• Ed: Your coverage of the Teaparty convention could not have been more biased. Was very critical without the slightest bit of perception of their stance. Your position is one reason for this new movement.
  • Rebecca: I think you're trying to diminish the message of the Tea Party movement by highlighting the more extreme fringe of the group. Even while questioning Rand Paul you seemed more interested in the controversy than the message. Also, in reference to the Pam Tebow ad, why not focus on how the "women's rights" advocates went crazy when word of the ad got out. Why are they so afraid? Instead you showed a more positive comment from a "rights" advocate after she realized the going crazy approach wasn't working. By the way, where were these women’s rights groups when Sarah Palin and her daughter were being destroyed by the media? They're not for women's rights, their for their own left agenda.

How do you feel about the Tea Party movement? Continue the conversation here.

Filed under: We Listen
February 5th, 2010
01:00 PM ET

Welcome to the Tea Party: Rand Paul follows in father's footsteps

The first-ever national Tea Party Convention is under way in Nashville. Here at CNN, we're shining a spotlight on the grass-roots political movement that wants its voice heard in Washington.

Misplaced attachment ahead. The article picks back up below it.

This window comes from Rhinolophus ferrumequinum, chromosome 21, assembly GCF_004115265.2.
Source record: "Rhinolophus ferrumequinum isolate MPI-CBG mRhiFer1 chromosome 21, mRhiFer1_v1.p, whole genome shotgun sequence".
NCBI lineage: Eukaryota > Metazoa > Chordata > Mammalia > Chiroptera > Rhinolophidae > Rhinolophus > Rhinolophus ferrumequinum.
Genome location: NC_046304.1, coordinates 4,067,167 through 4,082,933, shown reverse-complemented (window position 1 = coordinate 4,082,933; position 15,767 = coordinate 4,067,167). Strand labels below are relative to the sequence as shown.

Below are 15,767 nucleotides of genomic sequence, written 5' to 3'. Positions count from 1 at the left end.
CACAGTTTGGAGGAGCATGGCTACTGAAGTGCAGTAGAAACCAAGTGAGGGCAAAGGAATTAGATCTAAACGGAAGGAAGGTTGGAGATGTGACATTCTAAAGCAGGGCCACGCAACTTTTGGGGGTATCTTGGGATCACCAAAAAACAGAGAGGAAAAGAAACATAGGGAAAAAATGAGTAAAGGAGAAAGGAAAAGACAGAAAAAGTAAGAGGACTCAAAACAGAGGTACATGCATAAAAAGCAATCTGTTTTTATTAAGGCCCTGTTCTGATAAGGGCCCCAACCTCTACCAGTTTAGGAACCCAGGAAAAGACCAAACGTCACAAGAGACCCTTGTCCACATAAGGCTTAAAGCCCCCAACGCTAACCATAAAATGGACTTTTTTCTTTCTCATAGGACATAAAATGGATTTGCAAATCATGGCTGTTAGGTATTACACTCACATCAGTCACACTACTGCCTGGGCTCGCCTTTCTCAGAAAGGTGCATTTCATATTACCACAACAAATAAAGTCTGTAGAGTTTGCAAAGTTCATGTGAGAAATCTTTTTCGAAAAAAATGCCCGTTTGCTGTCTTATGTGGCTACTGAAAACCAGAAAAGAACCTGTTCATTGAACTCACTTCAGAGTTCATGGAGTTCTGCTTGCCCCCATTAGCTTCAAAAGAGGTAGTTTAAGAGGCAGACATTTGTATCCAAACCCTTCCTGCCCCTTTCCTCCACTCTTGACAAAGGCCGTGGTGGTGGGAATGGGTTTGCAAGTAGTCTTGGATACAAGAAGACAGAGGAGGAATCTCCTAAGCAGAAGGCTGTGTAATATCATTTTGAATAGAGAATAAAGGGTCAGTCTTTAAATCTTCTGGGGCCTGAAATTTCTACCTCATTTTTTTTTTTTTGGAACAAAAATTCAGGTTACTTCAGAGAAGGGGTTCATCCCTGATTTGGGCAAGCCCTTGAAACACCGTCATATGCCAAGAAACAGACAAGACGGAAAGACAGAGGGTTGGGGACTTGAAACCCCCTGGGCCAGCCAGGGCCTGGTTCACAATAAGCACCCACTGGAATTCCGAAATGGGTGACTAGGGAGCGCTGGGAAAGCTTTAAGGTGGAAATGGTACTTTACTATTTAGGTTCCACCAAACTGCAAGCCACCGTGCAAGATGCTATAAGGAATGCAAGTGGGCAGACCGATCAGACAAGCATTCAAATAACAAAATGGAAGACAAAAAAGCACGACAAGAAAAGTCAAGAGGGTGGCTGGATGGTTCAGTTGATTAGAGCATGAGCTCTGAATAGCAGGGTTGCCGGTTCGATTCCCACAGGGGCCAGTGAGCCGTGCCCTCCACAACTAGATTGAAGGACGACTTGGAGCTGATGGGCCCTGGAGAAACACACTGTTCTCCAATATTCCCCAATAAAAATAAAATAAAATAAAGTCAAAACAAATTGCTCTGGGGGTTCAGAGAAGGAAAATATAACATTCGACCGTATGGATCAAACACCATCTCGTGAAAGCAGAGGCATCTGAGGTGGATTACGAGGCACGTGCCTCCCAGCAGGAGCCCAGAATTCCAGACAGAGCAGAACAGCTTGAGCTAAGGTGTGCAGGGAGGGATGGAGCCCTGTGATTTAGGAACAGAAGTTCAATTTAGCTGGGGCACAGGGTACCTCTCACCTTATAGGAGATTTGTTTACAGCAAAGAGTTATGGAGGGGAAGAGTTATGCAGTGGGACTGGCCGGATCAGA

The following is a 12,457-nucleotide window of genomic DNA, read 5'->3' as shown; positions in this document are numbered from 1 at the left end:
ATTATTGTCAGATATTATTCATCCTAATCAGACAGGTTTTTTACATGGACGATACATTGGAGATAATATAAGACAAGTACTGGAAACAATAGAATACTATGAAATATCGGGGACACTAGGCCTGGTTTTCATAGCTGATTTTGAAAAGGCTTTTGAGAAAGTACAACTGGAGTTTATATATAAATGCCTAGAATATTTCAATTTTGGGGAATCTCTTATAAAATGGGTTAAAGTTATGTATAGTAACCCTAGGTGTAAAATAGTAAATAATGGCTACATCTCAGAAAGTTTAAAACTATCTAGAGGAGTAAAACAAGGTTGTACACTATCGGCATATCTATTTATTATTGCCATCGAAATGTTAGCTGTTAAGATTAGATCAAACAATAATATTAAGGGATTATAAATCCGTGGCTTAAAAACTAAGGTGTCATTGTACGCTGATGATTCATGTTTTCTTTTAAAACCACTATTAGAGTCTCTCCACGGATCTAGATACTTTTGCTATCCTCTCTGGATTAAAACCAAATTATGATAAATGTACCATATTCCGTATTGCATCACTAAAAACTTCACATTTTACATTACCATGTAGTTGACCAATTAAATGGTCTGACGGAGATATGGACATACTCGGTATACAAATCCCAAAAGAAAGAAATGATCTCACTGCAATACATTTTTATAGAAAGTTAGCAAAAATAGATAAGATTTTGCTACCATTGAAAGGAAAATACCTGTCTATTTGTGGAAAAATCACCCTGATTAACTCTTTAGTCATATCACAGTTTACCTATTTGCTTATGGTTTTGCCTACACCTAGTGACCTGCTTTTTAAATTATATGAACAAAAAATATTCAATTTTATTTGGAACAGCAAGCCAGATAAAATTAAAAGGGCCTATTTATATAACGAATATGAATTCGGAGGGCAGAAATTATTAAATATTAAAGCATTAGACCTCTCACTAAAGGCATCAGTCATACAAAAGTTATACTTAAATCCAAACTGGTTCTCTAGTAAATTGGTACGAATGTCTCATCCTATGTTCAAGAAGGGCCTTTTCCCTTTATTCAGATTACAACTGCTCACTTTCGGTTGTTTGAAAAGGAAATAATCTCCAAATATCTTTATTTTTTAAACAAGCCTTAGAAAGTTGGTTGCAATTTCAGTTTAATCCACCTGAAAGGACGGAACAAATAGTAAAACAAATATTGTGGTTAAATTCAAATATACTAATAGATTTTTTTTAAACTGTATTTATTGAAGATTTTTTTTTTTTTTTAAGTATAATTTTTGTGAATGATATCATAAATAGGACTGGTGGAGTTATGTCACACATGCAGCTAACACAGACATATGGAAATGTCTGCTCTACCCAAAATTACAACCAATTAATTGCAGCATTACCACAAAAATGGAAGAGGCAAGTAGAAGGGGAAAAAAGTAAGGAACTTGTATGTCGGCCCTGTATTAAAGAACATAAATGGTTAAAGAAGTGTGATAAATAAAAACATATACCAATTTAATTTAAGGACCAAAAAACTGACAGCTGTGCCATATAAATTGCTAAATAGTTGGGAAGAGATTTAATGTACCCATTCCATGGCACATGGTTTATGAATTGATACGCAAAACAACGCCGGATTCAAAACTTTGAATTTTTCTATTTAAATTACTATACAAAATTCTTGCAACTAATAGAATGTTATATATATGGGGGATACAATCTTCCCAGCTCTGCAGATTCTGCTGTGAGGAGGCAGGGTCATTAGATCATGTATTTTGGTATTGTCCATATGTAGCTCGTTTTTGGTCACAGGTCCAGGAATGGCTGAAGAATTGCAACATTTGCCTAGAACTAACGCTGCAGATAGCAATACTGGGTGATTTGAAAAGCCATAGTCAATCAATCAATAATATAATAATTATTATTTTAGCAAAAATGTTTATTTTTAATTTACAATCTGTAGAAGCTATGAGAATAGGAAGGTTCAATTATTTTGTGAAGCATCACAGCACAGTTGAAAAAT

One person in particular not only embraces tea partiers' anger – he was born from it.

For the final part of our series "Welcome to the Tea Party," we spoke to Kentucky Dr. Rand Paul, son of former presidential candidate and Texas Congressman Ron Paul.

Filed under: Politics • Welcome to the Tea Party
February 5th, 2010
12:00 PM ET

'Til football do us part

We've heard many stories about how sports rivalries test family loyalties. But never one quite like this.

He is a chef from New Orleans, but a Colts fan at heart. And she is a die-hard Saints fan, from Indianapolis. It's gotten so bad that the couple has divided their restaurant – "War of the Roses" style – right down the middle.

Deb and Carter Hutchinson joined us on Friday's American Morning, live from Mooresville, Indiana.

Filed under: Sports
February 5th, 2010
11:00 AM ET

Jobless rate falls more than expected

There is a little bit of good news today. The Labor Department released its January jobs report, saying the unemployment rate dropped to 9.7%.